Charles Bukowski on Individuality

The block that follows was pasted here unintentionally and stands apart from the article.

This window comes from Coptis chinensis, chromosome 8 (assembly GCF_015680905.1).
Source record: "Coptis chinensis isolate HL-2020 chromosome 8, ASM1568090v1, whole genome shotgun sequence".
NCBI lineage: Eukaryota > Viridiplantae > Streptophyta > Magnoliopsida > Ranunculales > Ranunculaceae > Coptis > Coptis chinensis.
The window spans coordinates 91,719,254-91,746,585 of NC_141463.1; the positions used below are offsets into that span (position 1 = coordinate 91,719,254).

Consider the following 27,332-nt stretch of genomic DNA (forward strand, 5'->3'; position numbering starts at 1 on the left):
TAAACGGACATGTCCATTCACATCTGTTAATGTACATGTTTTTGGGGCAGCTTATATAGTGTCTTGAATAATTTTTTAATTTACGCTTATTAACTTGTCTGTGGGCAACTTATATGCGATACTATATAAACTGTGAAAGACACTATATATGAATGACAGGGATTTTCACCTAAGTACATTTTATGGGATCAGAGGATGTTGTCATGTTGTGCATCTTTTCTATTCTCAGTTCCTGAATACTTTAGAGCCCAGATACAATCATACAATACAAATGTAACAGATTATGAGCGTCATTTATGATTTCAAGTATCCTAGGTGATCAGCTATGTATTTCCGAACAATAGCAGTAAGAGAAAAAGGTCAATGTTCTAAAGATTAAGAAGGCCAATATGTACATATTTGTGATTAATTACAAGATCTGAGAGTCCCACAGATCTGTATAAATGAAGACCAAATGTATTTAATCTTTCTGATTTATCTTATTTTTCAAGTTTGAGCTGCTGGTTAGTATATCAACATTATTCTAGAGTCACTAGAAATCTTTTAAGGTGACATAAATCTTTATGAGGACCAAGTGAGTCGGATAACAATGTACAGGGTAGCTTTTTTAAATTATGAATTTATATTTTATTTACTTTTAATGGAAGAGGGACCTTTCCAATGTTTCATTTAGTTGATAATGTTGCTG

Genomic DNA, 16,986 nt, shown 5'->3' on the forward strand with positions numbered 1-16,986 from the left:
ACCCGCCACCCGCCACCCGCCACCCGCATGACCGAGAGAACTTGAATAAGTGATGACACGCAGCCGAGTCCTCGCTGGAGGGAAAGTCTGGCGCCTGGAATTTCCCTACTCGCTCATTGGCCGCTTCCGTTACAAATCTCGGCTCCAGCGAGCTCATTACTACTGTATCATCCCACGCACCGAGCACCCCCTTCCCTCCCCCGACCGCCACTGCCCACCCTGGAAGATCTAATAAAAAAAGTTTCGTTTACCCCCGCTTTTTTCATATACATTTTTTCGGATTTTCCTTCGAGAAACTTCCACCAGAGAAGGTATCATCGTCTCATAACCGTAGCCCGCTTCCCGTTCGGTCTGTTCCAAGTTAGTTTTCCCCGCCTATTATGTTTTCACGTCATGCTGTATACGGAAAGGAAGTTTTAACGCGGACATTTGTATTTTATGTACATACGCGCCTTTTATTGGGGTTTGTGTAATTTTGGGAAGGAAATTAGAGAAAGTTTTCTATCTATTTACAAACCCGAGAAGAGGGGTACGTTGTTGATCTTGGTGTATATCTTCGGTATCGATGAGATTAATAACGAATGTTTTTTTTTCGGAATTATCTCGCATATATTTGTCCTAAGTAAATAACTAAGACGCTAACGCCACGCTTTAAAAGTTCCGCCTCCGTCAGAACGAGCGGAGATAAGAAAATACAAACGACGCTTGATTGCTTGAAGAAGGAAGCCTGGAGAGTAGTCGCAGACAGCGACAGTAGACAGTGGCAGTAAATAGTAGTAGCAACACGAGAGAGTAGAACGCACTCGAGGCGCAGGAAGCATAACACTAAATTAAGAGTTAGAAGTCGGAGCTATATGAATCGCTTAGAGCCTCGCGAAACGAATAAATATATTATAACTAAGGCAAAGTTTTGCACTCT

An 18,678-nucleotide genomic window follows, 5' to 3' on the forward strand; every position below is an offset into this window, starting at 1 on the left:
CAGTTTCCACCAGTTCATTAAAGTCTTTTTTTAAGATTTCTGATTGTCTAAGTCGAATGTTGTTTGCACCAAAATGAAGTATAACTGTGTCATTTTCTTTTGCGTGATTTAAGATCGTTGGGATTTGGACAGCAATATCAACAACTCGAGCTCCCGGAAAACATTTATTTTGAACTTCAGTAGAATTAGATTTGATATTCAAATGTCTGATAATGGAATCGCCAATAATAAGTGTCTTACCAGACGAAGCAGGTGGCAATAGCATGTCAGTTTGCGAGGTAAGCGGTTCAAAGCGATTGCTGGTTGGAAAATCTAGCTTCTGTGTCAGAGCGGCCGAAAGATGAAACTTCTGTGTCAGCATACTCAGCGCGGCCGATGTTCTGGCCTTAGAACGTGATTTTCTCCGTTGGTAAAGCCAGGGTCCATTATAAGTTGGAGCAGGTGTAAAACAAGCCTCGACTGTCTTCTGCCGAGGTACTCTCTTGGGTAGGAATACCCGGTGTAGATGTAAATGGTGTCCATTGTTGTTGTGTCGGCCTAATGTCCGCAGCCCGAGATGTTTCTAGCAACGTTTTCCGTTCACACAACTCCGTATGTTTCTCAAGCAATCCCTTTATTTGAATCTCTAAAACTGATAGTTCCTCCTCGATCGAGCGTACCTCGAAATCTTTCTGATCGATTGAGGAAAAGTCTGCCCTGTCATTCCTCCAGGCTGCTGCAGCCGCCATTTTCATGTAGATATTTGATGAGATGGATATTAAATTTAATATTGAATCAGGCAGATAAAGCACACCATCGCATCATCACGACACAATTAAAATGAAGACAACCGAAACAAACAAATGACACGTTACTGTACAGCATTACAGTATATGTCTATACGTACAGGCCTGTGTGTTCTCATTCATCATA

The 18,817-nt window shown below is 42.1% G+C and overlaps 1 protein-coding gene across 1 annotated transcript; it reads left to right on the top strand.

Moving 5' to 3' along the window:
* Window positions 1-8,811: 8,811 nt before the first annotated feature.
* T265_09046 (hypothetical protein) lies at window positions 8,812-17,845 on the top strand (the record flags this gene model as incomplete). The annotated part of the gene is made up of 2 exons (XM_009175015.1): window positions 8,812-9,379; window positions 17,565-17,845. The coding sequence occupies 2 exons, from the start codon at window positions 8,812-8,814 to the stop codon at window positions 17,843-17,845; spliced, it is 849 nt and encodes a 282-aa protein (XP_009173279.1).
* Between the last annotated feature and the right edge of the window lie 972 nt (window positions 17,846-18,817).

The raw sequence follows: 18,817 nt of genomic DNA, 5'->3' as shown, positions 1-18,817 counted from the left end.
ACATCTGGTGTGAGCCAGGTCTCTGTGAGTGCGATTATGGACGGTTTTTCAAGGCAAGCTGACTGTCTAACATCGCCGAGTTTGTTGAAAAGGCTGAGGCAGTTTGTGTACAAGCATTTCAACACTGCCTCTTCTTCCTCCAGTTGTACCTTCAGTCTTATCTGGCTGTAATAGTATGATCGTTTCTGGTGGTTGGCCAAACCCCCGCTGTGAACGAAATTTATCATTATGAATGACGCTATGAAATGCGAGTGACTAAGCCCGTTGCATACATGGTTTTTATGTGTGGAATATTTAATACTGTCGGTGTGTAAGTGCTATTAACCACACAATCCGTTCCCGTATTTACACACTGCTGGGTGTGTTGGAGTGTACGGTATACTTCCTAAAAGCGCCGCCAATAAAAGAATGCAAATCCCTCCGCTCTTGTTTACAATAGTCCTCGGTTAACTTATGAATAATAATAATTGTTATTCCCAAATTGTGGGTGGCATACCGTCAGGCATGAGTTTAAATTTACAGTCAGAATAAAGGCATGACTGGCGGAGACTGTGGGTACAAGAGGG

Poet/author Charles Bukowski is known for living most of his life as a drifter, bouncing around from one job to the next, hanging out in seedy bars, and then going home to drunkenly write away on his typewriter. But in this old interview (sorry, we don’t know the source) we get a chance to hear him talk about why he settled into that lifestyle. According to him, individuality ends at age four. After that, people are conditioned by society to start going through the expected motions of life. “You get caught into the stricture of what you’re supposed to be and you have no other choice,” he says in his trademark drawl. “I didn’t like this, and I didn’t like the eight hour job. I didn’t even like the four hour job. So I decided I would rather starve and live on the edges of nowhere than do anything at all.” Ahh, Bukowski. Such an optimist.

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